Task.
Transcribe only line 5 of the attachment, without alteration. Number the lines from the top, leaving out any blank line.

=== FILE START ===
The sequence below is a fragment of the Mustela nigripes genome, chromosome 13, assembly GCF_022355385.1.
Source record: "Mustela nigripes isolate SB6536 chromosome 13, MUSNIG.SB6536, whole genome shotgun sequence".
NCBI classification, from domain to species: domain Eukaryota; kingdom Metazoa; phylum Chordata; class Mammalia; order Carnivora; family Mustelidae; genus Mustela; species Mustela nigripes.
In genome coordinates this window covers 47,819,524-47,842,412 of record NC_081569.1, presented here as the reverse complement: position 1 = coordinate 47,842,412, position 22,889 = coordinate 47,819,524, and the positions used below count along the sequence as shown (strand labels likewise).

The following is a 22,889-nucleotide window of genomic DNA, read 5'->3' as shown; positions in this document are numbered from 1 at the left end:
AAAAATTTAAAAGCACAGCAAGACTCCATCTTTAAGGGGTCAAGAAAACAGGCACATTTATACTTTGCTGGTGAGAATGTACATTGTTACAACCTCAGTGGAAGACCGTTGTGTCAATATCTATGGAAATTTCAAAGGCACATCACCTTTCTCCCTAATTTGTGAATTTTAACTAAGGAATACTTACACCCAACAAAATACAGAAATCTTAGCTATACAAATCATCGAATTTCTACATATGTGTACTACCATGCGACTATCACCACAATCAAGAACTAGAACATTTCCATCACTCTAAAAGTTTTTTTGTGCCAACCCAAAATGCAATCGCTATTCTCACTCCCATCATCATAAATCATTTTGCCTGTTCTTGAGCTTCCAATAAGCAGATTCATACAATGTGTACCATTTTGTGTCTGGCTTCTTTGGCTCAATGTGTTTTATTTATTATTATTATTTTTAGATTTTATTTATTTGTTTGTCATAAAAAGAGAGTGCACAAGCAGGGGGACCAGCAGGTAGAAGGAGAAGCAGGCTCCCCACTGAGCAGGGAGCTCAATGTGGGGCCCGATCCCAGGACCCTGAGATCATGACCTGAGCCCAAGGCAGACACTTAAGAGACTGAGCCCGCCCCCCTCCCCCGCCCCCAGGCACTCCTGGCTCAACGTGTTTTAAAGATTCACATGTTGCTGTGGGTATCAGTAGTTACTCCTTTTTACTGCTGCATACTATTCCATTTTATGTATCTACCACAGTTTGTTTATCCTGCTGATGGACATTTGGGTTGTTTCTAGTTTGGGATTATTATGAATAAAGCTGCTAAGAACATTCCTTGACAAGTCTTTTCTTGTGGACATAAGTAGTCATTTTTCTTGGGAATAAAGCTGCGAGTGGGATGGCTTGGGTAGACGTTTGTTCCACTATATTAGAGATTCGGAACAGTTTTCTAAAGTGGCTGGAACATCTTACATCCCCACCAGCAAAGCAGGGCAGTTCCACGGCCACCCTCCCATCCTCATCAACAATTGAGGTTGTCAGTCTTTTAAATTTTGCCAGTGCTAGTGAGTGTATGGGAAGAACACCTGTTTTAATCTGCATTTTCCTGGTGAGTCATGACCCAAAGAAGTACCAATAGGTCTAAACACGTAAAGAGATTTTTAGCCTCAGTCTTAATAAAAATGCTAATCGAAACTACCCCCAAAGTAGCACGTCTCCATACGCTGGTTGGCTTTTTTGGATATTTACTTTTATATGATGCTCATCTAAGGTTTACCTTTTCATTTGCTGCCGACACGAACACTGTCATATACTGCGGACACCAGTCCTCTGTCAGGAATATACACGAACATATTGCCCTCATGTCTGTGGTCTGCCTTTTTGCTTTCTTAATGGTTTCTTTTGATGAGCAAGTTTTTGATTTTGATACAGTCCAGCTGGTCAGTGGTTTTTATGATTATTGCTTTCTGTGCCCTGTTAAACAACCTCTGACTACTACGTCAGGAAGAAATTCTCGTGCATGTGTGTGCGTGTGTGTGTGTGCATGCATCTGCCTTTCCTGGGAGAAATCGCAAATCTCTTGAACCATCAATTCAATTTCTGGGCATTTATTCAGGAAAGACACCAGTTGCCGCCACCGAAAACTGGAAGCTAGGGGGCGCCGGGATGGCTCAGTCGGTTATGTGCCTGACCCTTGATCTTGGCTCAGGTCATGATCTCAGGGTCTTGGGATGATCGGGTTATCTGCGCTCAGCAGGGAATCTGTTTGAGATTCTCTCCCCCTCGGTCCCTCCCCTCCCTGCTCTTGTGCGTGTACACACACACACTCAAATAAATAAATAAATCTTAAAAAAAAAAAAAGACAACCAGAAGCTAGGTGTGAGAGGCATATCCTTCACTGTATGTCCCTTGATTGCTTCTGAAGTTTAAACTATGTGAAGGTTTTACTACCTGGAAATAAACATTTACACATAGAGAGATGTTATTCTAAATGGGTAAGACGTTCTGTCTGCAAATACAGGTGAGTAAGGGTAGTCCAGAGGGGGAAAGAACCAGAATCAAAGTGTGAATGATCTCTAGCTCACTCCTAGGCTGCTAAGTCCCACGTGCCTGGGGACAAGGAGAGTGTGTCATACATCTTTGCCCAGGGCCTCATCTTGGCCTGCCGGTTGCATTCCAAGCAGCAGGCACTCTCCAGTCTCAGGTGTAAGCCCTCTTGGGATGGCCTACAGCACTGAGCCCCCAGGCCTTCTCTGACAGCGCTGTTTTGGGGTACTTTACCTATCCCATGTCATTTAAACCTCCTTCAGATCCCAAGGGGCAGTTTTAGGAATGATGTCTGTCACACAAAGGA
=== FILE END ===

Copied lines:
The following is a 22,889-nucleotide window of genomic DNA, read 5'->3' as shown; positions in this document are numbered from 1 at the left end: